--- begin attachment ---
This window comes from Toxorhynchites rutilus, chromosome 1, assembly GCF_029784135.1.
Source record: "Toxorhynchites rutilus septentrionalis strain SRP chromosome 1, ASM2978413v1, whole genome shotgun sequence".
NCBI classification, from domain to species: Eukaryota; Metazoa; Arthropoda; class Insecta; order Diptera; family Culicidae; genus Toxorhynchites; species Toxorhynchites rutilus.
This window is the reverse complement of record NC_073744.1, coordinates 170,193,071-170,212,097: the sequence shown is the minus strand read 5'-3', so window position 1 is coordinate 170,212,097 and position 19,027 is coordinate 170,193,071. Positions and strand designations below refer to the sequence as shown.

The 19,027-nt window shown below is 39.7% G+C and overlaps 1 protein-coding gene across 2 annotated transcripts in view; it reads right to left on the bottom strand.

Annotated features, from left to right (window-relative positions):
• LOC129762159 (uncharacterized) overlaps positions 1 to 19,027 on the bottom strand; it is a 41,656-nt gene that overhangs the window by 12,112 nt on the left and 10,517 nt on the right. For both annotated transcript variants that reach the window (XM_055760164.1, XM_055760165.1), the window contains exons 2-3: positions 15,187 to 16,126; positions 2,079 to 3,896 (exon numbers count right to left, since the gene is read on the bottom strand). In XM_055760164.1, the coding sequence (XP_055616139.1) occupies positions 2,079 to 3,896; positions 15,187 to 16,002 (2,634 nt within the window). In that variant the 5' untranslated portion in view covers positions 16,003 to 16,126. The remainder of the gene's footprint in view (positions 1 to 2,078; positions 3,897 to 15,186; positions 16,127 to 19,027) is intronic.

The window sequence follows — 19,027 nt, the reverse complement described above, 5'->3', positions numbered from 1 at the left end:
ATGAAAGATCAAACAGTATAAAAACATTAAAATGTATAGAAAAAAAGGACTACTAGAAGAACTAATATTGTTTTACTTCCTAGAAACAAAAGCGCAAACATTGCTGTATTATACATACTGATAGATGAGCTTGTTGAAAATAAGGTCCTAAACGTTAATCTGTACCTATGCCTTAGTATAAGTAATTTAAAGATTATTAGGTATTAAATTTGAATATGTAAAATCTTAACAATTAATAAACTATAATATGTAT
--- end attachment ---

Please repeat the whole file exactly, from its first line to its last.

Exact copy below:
This window comes from Toxorhynchites rutilus, chromosome 1, assembly GCF_029784135.1.
Source record: "Toxorhynchites rutilus septentrionalis strain SRP chromosome 1, ASM2978413v1, whole genome shotgun sequence".
NCBI classification, from domain to species: Eukaryota; Metazoa; Arthropoda; class Insecta; order Diptera; family Culicidae; genus Toxorhynchites; species Toxorhynchites rutilus.
This window is the reverse complement of record NC_073744.1, coordinates 170,193,071-170,212,097: the sequence shown is the minus strand read 5'-3', so window position 1 is coordinate 170,212,097 and position 19,027 is coordinate 170,193,071. Positions and strand designations below refer to the sequence as shown.

The 19,027-nt window shown below is 39.7% G+C and overlaps 1 protein-coding gene across 2 annotated transcripts in view; it reads right to left on the bottom strand.

Annotated features, from left to right (window-relative positions):
• LOC129762159 (uncharacterized) overlaps positions 1 to 19,027 on the bottom strand; it is a 41,656-nt gene that overhangs the window by 12,112 nt on the left and 10,517 nt on the right. For both annotated transcript variants that reach the window (XM_055760164.1, XM_055760165.1), the window contains exons 2-3: positions 15,187 to 16,126; positions 2,079 to 3,896 (exon numbers count right to left, since the gene is read on the bottom strand). In XM_055760164.1, the coding sequence (XP_055616139.1) occupies positions 2,079 to 3,896; positions 15,187 to 16,002 (2,634 nt within the window). In that variant the 5' untranslated portion in view covers positions 16,003 to 16,126. The remainder of the gene's footprint in view (positions 1 to 2,078; positions 3,897 to 15,186; positions 16,127 to 19,027) is intronic.

The window sequence follows — 19,027 nt, the reverse complement described above, 5'->3', positions numbered from 1 at the left end:
ATGAAAGATCAAACAGTATAAAAACATTAAAATGTATAGAAAAAAAGGACTACTAGAAGAACTAATATTGTTTTACTTCCTAGAAACAAAAGCGCAAACATTGCTGTATTATACATACTGATAGATGAGCTTGTTGAAAATAAGGTCCTAAACGTTAATCTGTACCTATGCCTTAGTATAAGTAATTTAAAGATTATTAGGTATTAAATTTGAATATGTAAAATCTTAACAATTAATAAACTATAATATGTAT